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Washington, D.C. -- Medical marijuana patient Larry Harvey, 70, who will be tried in federal court next week in Spokane, Washington, is speaking out on Capitol Hill about his prosecution. Harvey will be joined by a bipartisan group of Congressional Representatives including Paul Broun (R-GA), Earl Blumenauer (D-OR), and Sam Farr (D-CA), and Americans for Safe Access (ASA) Executive Director Steph Sherer for a press conference on Wednesday, May 7th at at 9am to discuss Harvey's case and the "Kettle Falls 5," as well as an upcoming Congressional action aimed at ending these types of federal medical marijuana prosecutions.
Despite repeated claims by the Obama Administration that it is not targeting individual patients, the Department of Justice (DOJ) has spent more than $3 million so far to prosecute five patients who were growing medical marijuana for personal use in accordance with state law. If convicted, the DOJ could spend as much as $13 million to send them to prison.
What: Press conference with federal defendant Larry Harvey, Congressional Reps Broun (R-GA), Blumenauer (D-OR), and Farr (D-CA), ASA Executive Director Steph Sherer
When: Wednesday, May 7th at 9am
Where: Elm Tree Site, Southeast corner of grounds of Capitol Building, near 1st St. SE, between E. Capitol St. NE and Independence Ave SE, Washington, D.C.
The "Kettle Falls 5" is made up of mostly family members, including Harvey, his wife Rhonda Firestack-Harvey, 55, her son Rolland Gregg, 33, daughter-in-law Michelle Gregg, 35, and friend of the family Jason Zucker, 38. All five are legal patients with serious medical conditions. Larry and Rhonda are retired and have a home in rural Washington State near the town of Kettle Falls. In August 2012, the Drug Enforcement Administration (DEA) raided the property and seized 44 premature marijuana plants. Federal agents also confiscated the family's 2007 Saturn Vue, $700 in cash, their legally owned firearms, and other personal property.
Later this week, Congress is expected to mark up the House appropriations bill, after which an amendment will be introduced to prohibit DOJ from spending funds on medical marijuana enforcement. Just last week, more Members of Congress voted in favor of medical marijuana policy reform than ever before. The historic 222-195 vote, which ultimately denied veterans' physicians the right to recommend marijuana to their patients, saw an increase of more than two-dozen Members of Congress since the last vote on medical marijuana, including 22 Republicans and a strong majority of freshman Members.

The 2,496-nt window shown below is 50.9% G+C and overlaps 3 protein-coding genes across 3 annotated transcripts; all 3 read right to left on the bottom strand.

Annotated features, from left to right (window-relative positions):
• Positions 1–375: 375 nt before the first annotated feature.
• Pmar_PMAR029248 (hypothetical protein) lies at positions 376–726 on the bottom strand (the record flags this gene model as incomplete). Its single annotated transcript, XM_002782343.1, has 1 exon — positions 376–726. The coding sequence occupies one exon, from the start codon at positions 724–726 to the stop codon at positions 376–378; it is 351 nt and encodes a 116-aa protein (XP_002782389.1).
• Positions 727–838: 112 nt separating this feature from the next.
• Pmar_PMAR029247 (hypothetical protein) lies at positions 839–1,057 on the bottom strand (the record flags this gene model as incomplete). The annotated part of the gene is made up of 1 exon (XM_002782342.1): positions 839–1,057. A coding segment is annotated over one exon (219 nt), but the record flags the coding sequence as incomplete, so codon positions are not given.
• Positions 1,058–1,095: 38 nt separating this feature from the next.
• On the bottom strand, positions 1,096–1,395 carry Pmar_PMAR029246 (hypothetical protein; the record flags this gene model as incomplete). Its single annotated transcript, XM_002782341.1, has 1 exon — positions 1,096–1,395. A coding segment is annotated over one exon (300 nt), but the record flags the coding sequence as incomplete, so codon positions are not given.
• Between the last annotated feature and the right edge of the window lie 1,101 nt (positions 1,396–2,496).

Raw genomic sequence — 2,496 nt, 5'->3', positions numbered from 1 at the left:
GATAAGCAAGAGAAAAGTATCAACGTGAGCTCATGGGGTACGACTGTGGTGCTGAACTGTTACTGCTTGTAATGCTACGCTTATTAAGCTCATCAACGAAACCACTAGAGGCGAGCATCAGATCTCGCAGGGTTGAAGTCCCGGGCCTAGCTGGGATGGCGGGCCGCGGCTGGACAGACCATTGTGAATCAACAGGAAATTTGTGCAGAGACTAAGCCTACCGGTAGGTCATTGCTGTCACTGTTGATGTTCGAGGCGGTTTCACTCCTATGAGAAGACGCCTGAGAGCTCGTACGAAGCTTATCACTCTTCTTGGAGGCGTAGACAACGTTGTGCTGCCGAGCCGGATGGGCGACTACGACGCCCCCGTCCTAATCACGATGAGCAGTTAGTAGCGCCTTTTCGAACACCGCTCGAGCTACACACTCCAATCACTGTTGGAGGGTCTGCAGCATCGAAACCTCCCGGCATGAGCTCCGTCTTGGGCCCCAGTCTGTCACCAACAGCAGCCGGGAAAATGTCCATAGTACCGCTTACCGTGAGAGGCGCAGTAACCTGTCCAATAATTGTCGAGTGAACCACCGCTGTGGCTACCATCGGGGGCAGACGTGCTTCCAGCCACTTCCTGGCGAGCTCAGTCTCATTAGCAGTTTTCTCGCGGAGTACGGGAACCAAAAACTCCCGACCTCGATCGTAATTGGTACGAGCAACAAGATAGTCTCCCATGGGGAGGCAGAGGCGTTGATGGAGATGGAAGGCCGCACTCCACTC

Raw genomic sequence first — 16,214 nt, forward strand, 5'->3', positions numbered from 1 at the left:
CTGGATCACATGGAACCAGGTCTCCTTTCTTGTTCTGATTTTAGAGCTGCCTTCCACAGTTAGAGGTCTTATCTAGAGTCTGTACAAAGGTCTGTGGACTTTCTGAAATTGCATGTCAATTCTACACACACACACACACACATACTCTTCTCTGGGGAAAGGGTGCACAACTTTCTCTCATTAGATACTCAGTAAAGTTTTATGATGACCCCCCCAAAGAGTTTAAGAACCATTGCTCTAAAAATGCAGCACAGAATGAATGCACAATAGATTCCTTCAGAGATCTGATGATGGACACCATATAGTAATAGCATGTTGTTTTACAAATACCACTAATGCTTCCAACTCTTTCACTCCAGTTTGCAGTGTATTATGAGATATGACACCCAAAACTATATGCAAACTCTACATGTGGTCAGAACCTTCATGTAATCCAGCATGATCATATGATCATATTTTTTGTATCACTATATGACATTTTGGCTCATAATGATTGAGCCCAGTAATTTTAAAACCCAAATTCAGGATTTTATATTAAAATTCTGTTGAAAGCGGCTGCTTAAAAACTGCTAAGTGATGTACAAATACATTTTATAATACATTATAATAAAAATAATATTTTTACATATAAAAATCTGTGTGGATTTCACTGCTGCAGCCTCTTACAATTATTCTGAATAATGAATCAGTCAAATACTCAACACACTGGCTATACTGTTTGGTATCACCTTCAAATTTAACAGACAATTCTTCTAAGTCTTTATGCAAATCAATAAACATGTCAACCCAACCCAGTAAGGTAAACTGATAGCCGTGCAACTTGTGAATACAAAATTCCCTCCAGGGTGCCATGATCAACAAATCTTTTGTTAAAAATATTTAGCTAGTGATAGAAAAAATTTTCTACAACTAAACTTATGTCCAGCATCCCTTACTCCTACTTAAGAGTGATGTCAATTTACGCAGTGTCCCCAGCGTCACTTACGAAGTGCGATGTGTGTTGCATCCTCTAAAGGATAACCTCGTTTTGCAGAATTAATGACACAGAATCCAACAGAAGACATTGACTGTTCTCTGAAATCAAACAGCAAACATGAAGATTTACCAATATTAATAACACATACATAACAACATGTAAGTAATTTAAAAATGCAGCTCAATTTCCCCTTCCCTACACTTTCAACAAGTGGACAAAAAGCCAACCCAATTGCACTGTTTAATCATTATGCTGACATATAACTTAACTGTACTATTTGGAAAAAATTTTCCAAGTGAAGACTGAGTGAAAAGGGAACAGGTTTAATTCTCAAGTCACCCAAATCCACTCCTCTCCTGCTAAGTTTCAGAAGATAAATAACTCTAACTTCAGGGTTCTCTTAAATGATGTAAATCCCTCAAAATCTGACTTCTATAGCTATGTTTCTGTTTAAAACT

Next week's federal trial comes after two Department of Justice (DOJ) directives were issued in June 2011 and August 2013, both of which underscore that individual patients should be excluded from the agency's enforcement strategy. In the latest memorandum, Deputy U.S. Attorney General James Cole claimed that it was "not an efficient use of federal resources to focus enforcement efforts on seriously ill individuals." Nevertheless, the "Kettle Falls 5" were indicted in February 2013 and charged with six felonies each: conspiracy to manufacture and distribute marijuana, manufacture of marijuana, possession with intent to distribute marijuana, distribution of marijuana, possession of a firearm in furtherance of a drug trafficking crime and maintaining a drug-involved premises.
Despite an evolving political climate on medical marijuana, prosecutors are seeking mandatory minimum sentences of 10 years to life in prison, despite repeated calls by U.S. Attorney General Eric Holder in recent months for mandatory minimum sentencing reform for non-violent drug crimes in particular. The jury trial will be heard by U.S. District Judge Fred Van Sickle in Spokane. Because of marijuana's illegal status under federal law, patients like the "Kettle Falls 5" are typically prohibited from raising a medical necessity or state law defense in federal court, although motions are being heard on this issue tomorrow.
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